Leadership & Management
Am I delegating…
or am I dumping?
Alice Lewes, Early Years Leadership Consultant
18 February 2017
I needed some help! I had rather over enthusiastically bought 4 Kilos of Marmalade oranges. My marmalade has a very good reputation, so I thought that I would make lots this year.
It is however VERY time consuming! Forget putting the peel in the Magimix, it doesn’t work as it shreds it. I’ve experimented over the years, and the truth is you just have to cut the peel up by hand – it’s the only way I’m afraid.
Photograph by Jonathan Pielmayer via Unsplash
So I asked my partner Johnny to help me. His response wasn’t that positive, but being a nice kind person he agreed to help. And this was where it started to become VERY challenging. I have a tried and tested way of cutting up my oranges, I like to get through it as quickly as possible so that I can move on and get on with the next step.
His method was a little different! He was practically measuring each piece of peel to make sure that they were the same width and length, which was taking rather a long time.
“Why are you doing it like that” I asked? “They are only going to get boiled up for hours so they don’t have to be the same size?” His response was, “You have your way of doing it, and I have mine” That was brave of him, I had a very sharp knife in my hand!
How often is accepting that others have their way of doing things one of the most difficult challenges we face when we are leading and managing our team? Do we have to accept that as long as the end result is acceptable, does it matter how we got there? I was left with a choice – I could do it all myself, or accept that his way was different, a bit slower perhaps, but the end result was probably better than mine.
Photograph by Erol Ahmed via Unsplash
I have worked with many Nursery Owners and Managers who have found delegating effectively a real struggle. It’s understandable, we have our own standards, values etc, and want things done the way ‘we think is the right way’. When you start up your business, it’s metaphorically ‘your baby’. You are taking financial risks, are probably working 24/7 to begin with while you get everything set up and running effectively. So when success comes and you are rushed off your feet, you have to delegate.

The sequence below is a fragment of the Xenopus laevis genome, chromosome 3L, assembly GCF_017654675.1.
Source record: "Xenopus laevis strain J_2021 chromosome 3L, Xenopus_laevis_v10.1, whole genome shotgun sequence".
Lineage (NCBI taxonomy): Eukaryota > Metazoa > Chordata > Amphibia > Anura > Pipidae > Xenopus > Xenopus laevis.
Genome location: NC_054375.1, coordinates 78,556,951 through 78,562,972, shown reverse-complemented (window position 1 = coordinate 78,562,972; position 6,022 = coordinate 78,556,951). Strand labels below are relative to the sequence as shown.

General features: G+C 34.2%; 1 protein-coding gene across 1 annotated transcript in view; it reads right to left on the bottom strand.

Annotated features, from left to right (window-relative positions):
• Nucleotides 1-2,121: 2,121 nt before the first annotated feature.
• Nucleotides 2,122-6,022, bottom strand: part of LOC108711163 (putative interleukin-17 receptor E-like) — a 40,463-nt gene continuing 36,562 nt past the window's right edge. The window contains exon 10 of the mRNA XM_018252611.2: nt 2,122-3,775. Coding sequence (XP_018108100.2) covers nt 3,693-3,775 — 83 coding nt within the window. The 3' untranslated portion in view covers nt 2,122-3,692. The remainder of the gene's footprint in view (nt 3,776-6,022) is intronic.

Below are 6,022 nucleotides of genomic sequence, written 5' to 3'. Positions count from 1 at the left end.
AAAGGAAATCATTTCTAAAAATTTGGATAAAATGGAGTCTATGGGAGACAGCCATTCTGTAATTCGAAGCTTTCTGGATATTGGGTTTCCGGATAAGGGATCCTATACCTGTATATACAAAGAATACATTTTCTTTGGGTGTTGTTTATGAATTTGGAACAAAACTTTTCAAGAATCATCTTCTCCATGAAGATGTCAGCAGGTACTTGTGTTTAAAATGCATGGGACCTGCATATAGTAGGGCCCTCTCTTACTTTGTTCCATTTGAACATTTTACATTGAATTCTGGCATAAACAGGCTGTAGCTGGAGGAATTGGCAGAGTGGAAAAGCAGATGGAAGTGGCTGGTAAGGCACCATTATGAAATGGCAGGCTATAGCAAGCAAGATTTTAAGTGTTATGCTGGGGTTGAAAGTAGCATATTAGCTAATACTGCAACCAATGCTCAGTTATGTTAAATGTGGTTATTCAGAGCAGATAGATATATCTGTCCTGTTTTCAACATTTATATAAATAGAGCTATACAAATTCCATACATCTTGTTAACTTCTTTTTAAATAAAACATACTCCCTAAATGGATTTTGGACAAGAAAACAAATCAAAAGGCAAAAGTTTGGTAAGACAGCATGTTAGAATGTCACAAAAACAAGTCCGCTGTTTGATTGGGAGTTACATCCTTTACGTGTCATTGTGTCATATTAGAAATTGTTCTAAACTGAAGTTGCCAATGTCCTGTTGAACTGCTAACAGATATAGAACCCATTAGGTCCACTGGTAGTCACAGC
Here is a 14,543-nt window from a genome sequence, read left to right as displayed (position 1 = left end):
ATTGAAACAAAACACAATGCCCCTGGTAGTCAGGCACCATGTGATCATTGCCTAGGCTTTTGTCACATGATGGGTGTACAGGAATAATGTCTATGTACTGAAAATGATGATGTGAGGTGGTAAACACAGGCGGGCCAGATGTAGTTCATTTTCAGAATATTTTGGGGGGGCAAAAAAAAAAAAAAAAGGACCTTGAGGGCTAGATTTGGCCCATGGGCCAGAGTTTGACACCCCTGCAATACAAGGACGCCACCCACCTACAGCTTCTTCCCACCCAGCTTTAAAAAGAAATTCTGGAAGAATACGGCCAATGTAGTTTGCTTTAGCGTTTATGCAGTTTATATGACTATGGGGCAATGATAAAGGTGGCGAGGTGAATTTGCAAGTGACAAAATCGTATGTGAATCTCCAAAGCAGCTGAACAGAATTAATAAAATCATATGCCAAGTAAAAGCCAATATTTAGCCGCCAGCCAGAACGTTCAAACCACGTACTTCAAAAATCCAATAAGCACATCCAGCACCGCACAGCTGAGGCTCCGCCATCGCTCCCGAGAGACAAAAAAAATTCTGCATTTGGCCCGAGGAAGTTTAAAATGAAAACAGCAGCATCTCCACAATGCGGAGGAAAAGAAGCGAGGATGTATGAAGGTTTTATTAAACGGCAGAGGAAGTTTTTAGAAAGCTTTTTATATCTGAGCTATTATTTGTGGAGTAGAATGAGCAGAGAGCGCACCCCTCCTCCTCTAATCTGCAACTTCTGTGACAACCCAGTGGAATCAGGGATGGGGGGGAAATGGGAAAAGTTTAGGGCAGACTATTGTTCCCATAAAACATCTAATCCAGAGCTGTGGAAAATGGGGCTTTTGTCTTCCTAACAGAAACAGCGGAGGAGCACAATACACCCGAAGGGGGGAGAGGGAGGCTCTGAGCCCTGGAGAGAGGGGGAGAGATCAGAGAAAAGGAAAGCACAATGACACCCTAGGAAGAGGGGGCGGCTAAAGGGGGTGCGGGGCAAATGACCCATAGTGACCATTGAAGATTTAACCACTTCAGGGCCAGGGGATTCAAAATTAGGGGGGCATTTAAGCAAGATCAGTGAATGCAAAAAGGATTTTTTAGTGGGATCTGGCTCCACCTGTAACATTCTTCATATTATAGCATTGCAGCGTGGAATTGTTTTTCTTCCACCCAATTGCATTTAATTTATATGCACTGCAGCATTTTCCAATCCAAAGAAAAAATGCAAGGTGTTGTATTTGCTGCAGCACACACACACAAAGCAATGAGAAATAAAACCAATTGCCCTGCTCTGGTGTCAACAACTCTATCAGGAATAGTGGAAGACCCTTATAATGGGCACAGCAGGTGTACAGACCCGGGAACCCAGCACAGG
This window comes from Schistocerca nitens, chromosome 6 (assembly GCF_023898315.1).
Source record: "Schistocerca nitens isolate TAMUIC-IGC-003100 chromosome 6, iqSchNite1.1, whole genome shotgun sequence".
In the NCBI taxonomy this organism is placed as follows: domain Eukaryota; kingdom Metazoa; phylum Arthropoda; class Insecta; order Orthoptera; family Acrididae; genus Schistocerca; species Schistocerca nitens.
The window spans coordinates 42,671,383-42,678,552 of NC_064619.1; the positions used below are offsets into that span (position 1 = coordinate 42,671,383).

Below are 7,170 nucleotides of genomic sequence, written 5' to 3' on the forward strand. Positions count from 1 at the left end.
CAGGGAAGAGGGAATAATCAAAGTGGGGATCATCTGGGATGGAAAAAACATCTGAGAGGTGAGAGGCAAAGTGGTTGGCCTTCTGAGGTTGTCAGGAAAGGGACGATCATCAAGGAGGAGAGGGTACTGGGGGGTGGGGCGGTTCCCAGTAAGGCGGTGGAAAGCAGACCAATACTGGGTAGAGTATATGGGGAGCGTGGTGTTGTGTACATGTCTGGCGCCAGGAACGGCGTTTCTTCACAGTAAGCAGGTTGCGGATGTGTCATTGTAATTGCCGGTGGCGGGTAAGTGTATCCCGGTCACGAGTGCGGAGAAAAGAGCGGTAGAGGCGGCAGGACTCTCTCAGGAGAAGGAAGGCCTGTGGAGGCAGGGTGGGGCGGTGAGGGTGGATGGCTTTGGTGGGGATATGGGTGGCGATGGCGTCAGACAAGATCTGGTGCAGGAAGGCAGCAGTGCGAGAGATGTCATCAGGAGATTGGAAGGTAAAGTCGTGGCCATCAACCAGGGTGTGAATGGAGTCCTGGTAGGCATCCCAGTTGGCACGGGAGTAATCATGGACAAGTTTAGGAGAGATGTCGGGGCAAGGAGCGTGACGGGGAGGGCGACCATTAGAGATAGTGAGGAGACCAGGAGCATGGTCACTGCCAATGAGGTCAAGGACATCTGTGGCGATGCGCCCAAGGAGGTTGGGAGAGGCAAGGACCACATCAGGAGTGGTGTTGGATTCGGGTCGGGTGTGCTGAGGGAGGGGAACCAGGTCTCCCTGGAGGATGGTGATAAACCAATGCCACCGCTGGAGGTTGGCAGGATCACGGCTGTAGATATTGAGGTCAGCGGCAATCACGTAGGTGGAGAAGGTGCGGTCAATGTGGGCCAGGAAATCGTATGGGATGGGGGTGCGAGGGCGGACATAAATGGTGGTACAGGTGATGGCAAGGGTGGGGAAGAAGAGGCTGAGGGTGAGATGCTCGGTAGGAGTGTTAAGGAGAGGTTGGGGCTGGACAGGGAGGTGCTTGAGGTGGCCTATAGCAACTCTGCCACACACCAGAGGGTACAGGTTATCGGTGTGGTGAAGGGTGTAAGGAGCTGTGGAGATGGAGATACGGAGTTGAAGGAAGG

It is an art and a skill. There is a fabulous book by Ken Blanchard called, ‘The Manager Meets the Monkey’ – well worth a read if you are have issues around effective delegation.
When I ran the Lucie Clayton College of Nursery Training we used to arrange for students to go to Day Nurseries to learn the practical side of Nursery Nursing. We very soon identified the one who saw a very useful extra pair of hands for washing paint pots, changing nappies etc (which is part of it of course) coming to help them, but were not so committed to the effective training of the students. This was what I would call “dumping’ not ‘delegating’!
Effective delegation is about developing your trust in those who work with you, and then lessening your control. They won’t do it ‘your way’, but does that matter?
The other very important factor is to match the skill set of your team to the competencies needed for the job to be done effectively.
Knowing your team is crucial here. I am a big fan of the Honey and Mumford Learning Styles theory, which helps us find out whether your team members are Activists, Reflectors, Pragmatists or Theorists. I am an extreme activist; so find detailed work that requires a high level of attention to detail very difficult. I take short cuts, and although I have high standards, I am untidy. When working I need space, and to be able to spread myself about – I’m organized in a disorganized way!
And some more oranges.
Photograph by Brian Jimenez via Unsplash
Here is some theory! Below are eight steps that will help you increase your effectiveness and develop your delegation skills:
1. Identify the job that needs doing (seems a bit obvious I know!)
2. Identify the key requirements of the job, and the essential characteristics of the job holder (communicator, attention to detail, reliability, etc.)
3. Identify the individual who you will delegate the task to.
4. Match the individual’s existing competence against the requirements of the job (point 2 above) based on your direct experience of the individual.
5. Identify if there are any gaps between 2 and 4 above.
6. Decide how you will ensure that the gaps will be filled during the delegation process. Depending on the task being delegated, these could include some, or all of the following:
- Regular monitoring of progress
- Being included in all e-mailings
- Organising specific training courses
- Specific training
- Regular coaching sessions
7. Discuss the process from 1-6 above with the individual to whom you wish to delegate the job. Ensure that s/he understands that your aim is to lower the level of control as they become more competent in doing the job.
8. Keep an eye on the process to ensure that you are systematically lessening your control; if you are not able to do this, you will know that you have misjudged one or both of points 2 and 4 above.
The other important factor here is that you are giving your staff team an opportunity to grow and develop. They might make mistakes (obviously not in a way that would compromise children’s well being), but they will learn form them and move forward. In training we call mistakes ‘learning opportunities!’
Now…the marmalade is made so I think I’ll delegate the washing up of the very sticky pan and utensils, and the general clearing up to Johnny – I’m sure he will be VERY appreciative!
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